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Links to my published articles online
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2006
Adolescent Diary Weblogs and the Unseen Audience

2005
Conversations in the Blogosphere: An Analysis "from the Bottom Up". Hawaii International Conference on System Sciences (HICSS-38) Best Paper Nominee.

Weblogs as a bridging genre

2004
Bridging the Gap: A Genre Analysis of Weblogs. Winner of the 2004 EduBlog Awards as best paper.

Common Visual Design Elements of Weblogs

Women and Children Last: The Discursive Construction of Weblogs

Time until my next publication submission deadline
27 March 2006 23:59:59 UTC-0500


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2005
The Performativity of Naming: Adolescent Weblog Names as Metaphor

2004
Buxom Girls and Boys in Baseball Hats: Adolescent Avatars in Graphical Chat Spaces

Time until my next conference submission deadline
31 March 2006 23:59:59 UTC-0500


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Adolescents and Teens Online Bibiliography
Last updated July 8, 2005.

Weblog and Blog Bibliography
Last Updated November 22, 2005.

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My Book2
New books are added but reading status is rarely accurate.


February 09, 2005

A good article discussing Harvard President Lawrence Summers's remarks

I have avoided weighing in on Harvard President Lawrence Summers' remarks, about the biological reasons why women are under-represented in the sciences, because I wanted a well thought out article to point to before I posted. Today I got my article.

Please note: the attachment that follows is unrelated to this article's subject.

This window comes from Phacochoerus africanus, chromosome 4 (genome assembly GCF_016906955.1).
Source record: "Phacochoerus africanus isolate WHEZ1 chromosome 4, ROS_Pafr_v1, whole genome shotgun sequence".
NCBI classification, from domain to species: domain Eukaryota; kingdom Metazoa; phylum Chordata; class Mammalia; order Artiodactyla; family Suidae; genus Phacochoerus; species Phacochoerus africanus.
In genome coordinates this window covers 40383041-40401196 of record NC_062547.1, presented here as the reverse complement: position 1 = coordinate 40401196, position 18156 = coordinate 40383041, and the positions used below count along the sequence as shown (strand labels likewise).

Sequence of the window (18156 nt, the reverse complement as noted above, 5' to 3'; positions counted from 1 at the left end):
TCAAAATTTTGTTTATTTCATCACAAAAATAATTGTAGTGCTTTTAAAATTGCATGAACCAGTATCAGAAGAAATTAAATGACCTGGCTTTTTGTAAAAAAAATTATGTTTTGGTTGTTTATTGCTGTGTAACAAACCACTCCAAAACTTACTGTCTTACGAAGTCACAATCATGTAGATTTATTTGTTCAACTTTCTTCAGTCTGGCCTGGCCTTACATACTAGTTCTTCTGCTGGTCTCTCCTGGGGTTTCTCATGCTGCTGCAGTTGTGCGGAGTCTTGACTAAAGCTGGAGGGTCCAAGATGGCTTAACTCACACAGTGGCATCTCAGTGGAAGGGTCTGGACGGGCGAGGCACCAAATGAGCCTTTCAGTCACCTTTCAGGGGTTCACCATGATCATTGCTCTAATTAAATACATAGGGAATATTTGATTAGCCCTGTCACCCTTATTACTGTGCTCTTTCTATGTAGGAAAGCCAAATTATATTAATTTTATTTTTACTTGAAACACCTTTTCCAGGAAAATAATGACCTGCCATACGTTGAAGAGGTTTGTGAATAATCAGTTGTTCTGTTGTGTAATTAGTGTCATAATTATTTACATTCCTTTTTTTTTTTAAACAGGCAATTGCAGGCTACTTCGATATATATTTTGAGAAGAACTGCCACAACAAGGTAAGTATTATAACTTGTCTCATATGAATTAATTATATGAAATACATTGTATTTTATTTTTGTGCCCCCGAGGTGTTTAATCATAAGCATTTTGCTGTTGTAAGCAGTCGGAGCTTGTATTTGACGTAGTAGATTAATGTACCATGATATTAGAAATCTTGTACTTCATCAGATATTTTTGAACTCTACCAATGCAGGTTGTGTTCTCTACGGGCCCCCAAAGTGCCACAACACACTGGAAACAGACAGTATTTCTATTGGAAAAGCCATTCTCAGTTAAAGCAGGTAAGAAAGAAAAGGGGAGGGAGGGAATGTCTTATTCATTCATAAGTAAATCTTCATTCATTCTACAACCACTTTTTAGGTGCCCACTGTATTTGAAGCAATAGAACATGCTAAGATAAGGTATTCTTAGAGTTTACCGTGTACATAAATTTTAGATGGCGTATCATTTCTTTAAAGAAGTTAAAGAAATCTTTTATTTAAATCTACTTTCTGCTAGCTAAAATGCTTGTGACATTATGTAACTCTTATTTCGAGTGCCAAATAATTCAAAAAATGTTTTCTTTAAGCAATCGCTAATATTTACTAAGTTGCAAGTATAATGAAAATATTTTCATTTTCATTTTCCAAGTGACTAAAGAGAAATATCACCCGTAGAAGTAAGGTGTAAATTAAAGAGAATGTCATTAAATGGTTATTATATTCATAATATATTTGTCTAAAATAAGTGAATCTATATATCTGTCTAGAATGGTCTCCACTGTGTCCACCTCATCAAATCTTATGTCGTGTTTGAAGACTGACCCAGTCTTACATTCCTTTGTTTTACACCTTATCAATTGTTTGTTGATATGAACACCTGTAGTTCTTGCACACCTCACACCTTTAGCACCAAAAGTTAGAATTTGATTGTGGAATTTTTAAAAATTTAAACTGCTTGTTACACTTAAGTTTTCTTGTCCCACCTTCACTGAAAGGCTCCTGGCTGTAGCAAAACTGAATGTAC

I am always loath to criticize someone based only on the media's representation of them. Do one research project where a review of media representations of what you are studying is a part of the methodology and you will never look at the media quite the say way again. I have been unable to find a full copy of his remarks so I have no choice but to rely on a variety of sources - triangulation - to assess common threads.

After all that I sincerely think his undergraduate speech teacher should, retrospectively, change is grade to an F. While there are points that were made in the discussion that I see as appropriate, read the Pinker article below for insight, the presentation was a huge problem.

I accept that there are biological differences between males and females. I accept that some of the differences we see are socialization rather then biology, but that also means that in some areas biology trumps socialization. I accept that there are fewer women in the sciences then men. I accept that models of education and scientific work are more adapted to the male pattern of thinking and working. (Find a women who has made it through the education and academic gauntlet without more then a few scares because of her way of looking at things and I will show you a rarity.) What I do not accept is that the current models are the only viable ones for education, academia, or the sciences. Nor do I accept that womens achievement is limited by their biology. What I do accept is that few women want to fight their way through the existing structures to achieve in fields that are hostile to them because of their biology.

From The New Republic, The Science of Difference by Steven Pinker

Posted by prolurkr at February 9, 2005 09:39 AM

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